Cancer Survivor?

Growing up as a kid, my body developed faster than my peers. Consequently, I could perform sports at a higher level than most; better at baseball, basketball, and track. As an eighth grader (1960) I was a track star (of course all that changed in high school when other kids’ development matched mine and exceeded it).
I ran low-hurdles and short sprints winning most. I was anchor on the 220-yard relay team and our team only lost one race. In that race I was far ahead of my nearest competitor, but half way through my run I stepped on a piece of wood that was not supposed to be on the track, pulling a muscle in my left leg. Made it to the finish line hopping on my right leg. We placed third.
Fast forward to the year 2004. I noticed my left thigh becoming thicker, but I attributed it my long ago pulled muscle. There was no pain, so I thought little about it. However, during a routine doctor’s appointment for blood pressure and cholesterol check, my doctor noticed the thigh (I was wearing walking shorts). She asked when I had torn the leg muscle. I responded that I hadn’t. She countered with the comment she could see it had collected in my thigh near my knee
I asked if that happened would I notice pain. She responded by saying it would be excruciating. I knew I had not felt pain there, but as I walked my normal 3 – 4 mile walk each evening I started favoring my left leg. That caused my right leg to start hurting.
I decided to go to a specialist in Mooresville, IN. After explaining the problem, he asked me to drop my pants. Looking at my thigh he commented, “Wow. A Lance Armstrong quad.” Then looking at my normal right leg, he commented “Uh oh. We got a problem.” I took his required MRI back to him and he showed me a large mass. He said he could only tell if it was malignant or not with a biopsy and he said only the surgeon removing a malignant tumor could do the biopsy, as from where it was taken had to be totally removed. His comment, “You’ve got to go to the boys uptown.” Which turned out to be surgeons in the IU School of Medicine in Indianapolis.
The head surgeon at the IU Med center looked at the MRI. He told me he would do the biopsy, but also said he’s seen about a thousand of these images and he is confident it was malignant; a Sarcoma or soft tissue cancer. He took the biopsy and told me he would get the results to me in a week. Having pointed out that I would be on a cruise for 2 weeks, I gave him my cell phone number.
Sure enough, one week into the cruise, I got his call and it was cancerous. Surgery was scheduled the week after I got back. Told my brother about what was going on and told him to not come. Of course, he never listens to me and came anyway (this time I was really glad he did).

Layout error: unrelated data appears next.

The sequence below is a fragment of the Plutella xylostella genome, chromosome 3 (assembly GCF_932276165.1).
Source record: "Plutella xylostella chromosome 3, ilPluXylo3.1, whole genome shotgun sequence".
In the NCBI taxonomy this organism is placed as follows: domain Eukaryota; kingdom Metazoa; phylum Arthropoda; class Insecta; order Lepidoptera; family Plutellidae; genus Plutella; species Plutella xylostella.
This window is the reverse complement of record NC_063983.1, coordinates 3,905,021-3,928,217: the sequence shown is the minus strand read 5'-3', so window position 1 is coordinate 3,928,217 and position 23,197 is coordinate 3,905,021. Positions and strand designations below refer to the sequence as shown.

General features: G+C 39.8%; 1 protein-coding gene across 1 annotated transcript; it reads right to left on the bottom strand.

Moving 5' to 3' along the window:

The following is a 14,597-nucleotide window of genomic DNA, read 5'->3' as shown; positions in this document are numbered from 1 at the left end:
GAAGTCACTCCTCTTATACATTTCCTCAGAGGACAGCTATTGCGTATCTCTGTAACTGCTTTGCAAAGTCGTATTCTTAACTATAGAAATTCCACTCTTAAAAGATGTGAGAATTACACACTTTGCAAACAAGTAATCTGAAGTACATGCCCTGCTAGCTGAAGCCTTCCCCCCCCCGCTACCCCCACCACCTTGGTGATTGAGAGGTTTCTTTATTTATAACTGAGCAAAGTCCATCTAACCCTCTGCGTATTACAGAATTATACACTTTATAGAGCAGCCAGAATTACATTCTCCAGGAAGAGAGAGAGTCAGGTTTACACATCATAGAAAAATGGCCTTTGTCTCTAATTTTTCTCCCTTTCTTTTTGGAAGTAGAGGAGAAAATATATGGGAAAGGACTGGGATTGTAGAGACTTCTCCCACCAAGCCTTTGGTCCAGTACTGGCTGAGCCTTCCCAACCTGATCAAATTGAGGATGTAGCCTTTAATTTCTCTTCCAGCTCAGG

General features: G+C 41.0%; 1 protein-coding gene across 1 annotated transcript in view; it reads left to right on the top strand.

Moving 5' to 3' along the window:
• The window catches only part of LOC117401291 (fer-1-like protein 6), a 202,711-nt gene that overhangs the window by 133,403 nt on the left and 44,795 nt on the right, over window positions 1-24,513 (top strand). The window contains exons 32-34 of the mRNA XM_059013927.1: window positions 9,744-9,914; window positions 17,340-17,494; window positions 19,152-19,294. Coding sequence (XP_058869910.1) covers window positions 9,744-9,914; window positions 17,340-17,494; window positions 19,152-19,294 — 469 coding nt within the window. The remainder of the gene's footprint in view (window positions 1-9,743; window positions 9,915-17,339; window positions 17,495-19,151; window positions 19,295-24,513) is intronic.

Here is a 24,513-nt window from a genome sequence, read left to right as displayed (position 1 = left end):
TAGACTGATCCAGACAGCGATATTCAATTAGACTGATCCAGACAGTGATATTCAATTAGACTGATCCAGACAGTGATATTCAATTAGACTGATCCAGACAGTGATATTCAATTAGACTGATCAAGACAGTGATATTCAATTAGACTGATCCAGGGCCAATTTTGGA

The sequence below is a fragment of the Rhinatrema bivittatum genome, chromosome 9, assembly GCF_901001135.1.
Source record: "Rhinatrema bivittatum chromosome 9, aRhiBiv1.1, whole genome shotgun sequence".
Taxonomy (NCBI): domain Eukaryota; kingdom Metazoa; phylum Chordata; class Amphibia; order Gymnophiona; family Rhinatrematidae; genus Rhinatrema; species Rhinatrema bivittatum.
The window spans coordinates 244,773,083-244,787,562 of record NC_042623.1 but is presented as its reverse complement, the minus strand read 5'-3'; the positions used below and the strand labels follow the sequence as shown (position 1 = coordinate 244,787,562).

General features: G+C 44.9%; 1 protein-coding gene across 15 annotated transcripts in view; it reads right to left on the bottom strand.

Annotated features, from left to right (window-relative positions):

After the surgery, they showed me a picture of what they removed. It was huge; 6-7 in in length and about 2 inches in diameter. He told me that they removed a large margin of apparently unaffected tissue, but that I would need to undergo radiation treatment for 33 days.
Having obtained an oncologist, I underwent the required treatments. My oncologist stated if the cancer was still growing, it would most likely appear in my lungs first. So, he ordered lung X-rays and leg MRIs every 6 months for a number of years. Not seeing anything, he said I only needed to do it once a year. After a couple of years of that, he changed the test to only lung X-rays. Doing that a couple of times, he went to one two-year skip and then a three-year skip.

Returned in 2018 after the three years. I talked to him in the examination room for an hour (only ten minutes concerning the cancer check) about my Navy career and the Navy reserve events in his life. He ordered a chest X-ray for 2019, which really surprised me. Again in 2019, after talking in the exam room for an hour about my plans to build a new house and his house renovations, he ordered a new chest X-ray for 2020.
The 2020 exam was the same way. Showed pictures of the new house, he talked about building a new pole barn then spent about five minutes on my cancer check. He stated that after 15 years, the type of cancer I had almost never returns. However, he looked at his desk sideways and said, “But, hell, why take a chance.” He sat down and wrote a chest X-ray order for 2021.
On the inside, I was shaking my head and thinking what was going on. But he stood up, gave me the order, shook my hand and said, “I’m glad to see you in such good health.” Then it hit me. Most of his office visits must be excruciating. He probably must tell people all kind of sad, devastating news about their cancer and how it probably will affect their life. With me, I think he sees why he chose his profession.
Now, realize all of this is from God; his skill as an oncologist, me being under his care, the surgeon who removed the Sarcoma and margin, and the effectiveness of the radiation.
So, am I a cancer survivor? For me those two words together are meaningless. It’s like saying one is a car-wreck survivor, a heart-attack survivor, or a Coronavirus survivor if they live through it. Someone who is alive after a car wreck might die in one or two years later in a car wreck. Someone who lives after a heart-attack may die from one later. Someone who is alive after having the Coronavirus, may die from it the next virus season.
The fact is all these things happen and much more to some people as they live their lives. Having said that, I have written this very long Blog for a very short lesson:
Then the Lord said, “My Spirit will not contend with man forever for he is mortal; his days will be one hundred and twenty years.” (Gen 6: 3).
And I must point out, when God stated the 120 years, the earth was spinning a lot faster then than it is now. Those 120 years are considerably less today.